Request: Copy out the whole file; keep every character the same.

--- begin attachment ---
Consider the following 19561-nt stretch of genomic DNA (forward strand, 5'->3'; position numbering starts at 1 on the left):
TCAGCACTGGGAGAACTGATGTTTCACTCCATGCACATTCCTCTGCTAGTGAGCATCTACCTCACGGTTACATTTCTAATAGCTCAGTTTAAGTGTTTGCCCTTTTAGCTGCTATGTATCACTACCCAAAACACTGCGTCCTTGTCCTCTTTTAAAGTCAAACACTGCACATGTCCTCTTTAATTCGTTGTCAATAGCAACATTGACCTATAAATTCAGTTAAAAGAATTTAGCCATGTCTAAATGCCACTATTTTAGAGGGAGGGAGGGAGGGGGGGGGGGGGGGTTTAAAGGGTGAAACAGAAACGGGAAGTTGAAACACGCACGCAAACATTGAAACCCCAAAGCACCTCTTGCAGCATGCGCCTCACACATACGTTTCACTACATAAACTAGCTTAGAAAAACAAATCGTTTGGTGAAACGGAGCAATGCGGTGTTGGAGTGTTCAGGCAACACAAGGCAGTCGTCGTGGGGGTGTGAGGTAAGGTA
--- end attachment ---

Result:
Consider the following 19561-nt stretch of genomic DNA (forward strand, 5'->3'; position numbering starts at 1 on the left):
TCAGCACTGGGAGAACTGATGTTTCACTCCATGCACATTCCTCTGCTAGTGAGCATCTACCTCACGGTTACATTTCTAATAGCTCAGTTTAAGTGTTTGCCCTTTTAGCTGCTATGTATCACTACCCAAAACACTGCGTCCTTGTCCTCTTTTAAAGTCAAACACTGCACATGTCCTCTTTAATTCGTTGTCAATAGCAACATTGACCTATAAATTCAGTTAAAAGAATTTAGCCATGTCTAAATGCCACTATTTTAGAGGGAGGGAGGGAGGGGGGGGGGGGGGGTTTAAAGGGTGAAACAGAAACGGGAAGTTGAAACACGCACGCAAACATTGAAACCCCAAAGCACCTCTTGCAGCATGCGCCTCACACATACGTTTCACTACATAAACTAGCTTAGAAAAACAAATCGTTTGGTGAAACGGAGCAATGCGGTGTTGGAGTGTTCAGGCAACACAAGGCAGTCGTCGTGGGGGTGTGAGGTAAGGTA